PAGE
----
Dr Scott Green faces investigation after participating in a virtual trial while in the operating room.
In a video of the trial posted to YouTube, Green can be seen in scrubs and a face mask – and occasionally tilting his head to care for the patient.
After the video went viral, a medical and licensing agency in California said it would investigate.
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A California surgeon who participated in his virtual trial while performing surgery is under investigation.
Video from the event shows Dr Scott Green wearing scrubs and a face mask in the operating room. There are machines beeping in the background during Green’s traffic test on Zoom, which was broadcast live and posted on YouTube.
“Are you available for a trial?” a courtroom clerk asked Green. “Looks like you’re in an operating room right now.”
“I am, sir,” Green replied. “Yes, I’m in an operating room right now. I’m available for a trial. Go ahead.”
Green was then informed that the trial would be televised live and posted on YouTube as the proceedings are open to the public.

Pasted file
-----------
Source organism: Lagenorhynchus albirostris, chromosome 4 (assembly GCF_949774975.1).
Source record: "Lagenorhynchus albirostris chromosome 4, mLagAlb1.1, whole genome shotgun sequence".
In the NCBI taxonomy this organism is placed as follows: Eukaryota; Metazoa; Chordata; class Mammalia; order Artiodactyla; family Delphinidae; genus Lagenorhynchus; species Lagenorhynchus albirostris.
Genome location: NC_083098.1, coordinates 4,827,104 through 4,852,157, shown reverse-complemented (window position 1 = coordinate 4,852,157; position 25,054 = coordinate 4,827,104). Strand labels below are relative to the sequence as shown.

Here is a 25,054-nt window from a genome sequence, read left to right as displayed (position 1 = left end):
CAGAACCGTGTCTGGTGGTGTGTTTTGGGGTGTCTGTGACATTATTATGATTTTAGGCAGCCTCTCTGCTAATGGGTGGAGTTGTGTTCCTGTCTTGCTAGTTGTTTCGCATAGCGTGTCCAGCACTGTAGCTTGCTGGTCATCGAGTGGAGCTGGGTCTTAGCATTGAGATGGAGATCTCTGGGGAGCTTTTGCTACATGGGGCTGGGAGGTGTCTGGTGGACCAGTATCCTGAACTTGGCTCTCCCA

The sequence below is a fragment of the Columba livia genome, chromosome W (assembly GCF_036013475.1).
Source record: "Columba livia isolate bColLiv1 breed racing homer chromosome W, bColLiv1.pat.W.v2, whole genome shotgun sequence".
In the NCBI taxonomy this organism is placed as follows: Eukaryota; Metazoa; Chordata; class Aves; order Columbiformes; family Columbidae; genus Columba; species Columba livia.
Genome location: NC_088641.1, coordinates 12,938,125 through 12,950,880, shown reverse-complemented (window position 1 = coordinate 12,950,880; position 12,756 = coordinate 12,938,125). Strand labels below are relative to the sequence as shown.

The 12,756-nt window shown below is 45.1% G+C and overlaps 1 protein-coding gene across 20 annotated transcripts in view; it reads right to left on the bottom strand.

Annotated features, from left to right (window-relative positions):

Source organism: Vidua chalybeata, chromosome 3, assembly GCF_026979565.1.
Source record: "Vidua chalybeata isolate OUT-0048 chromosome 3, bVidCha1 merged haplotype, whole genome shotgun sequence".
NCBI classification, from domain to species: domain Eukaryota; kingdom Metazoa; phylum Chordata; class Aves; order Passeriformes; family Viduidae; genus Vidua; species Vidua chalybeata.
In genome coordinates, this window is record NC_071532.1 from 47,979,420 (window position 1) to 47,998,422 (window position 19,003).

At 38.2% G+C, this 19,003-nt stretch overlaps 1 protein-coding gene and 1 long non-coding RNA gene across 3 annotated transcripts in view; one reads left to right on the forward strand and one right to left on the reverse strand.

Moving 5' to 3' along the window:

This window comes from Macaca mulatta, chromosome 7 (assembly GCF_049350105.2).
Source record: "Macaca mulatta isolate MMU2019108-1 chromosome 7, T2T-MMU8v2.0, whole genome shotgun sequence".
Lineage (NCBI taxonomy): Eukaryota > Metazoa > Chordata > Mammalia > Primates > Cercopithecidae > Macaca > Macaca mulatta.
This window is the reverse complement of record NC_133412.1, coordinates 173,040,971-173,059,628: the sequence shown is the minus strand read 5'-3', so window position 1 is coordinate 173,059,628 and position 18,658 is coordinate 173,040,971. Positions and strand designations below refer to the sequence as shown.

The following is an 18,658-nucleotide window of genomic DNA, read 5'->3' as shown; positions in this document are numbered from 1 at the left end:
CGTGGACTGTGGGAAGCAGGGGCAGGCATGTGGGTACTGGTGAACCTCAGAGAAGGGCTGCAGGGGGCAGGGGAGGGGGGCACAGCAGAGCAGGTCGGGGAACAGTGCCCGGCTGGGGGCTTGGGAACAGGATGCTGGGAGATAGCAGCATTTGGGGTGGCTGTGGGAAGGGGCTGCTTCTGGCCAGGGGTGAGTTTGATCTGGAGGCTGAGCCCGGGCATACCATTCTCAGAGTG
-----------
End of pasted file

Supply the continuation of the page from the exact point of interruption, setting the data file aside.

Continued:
After Green admitted that he understood that the video would be posted online and that he was sworn in, he waited for the judge to jump on the Zoom. At this point, he kept his head down, appearing to operate on his patient.
“Unless I am mistaken, I see an accused who is in the middle of an operating room appearing to be actively engaged in providing services to a patient,” said Gary Link, Commissioner of the Superior Court of Sacramento, by joining the call.
“Is that correct, Mr. Green?” He asked. “Or should I say Dr. Green?”
“Yes sir,” Green replied.
Link said he “didn’t feel comfortable for a patient’s well-being if you were in the process of operating which I would test.”
Green then said he had another surgeon in the room with him and would sometimes rely on that doctor during the trial.
Link continued to insist against the circumstances.
“Not at all,” he said.
“I will suggest a different date when you are not actively involved or participating and looking after a patient’s needs,” added the judge.
After video of the event went viral, a medical and licensing agency in California said in a statement it would investigate the circumstances.
“The California Medical Council expects physicians to follow the standard of care when treating their patients,” a spokesperson said in a statement. “The Council is aware of this incident and will examine it, as it does with any complaints it receives.”
The judge postponed Green’s trial until March 4.
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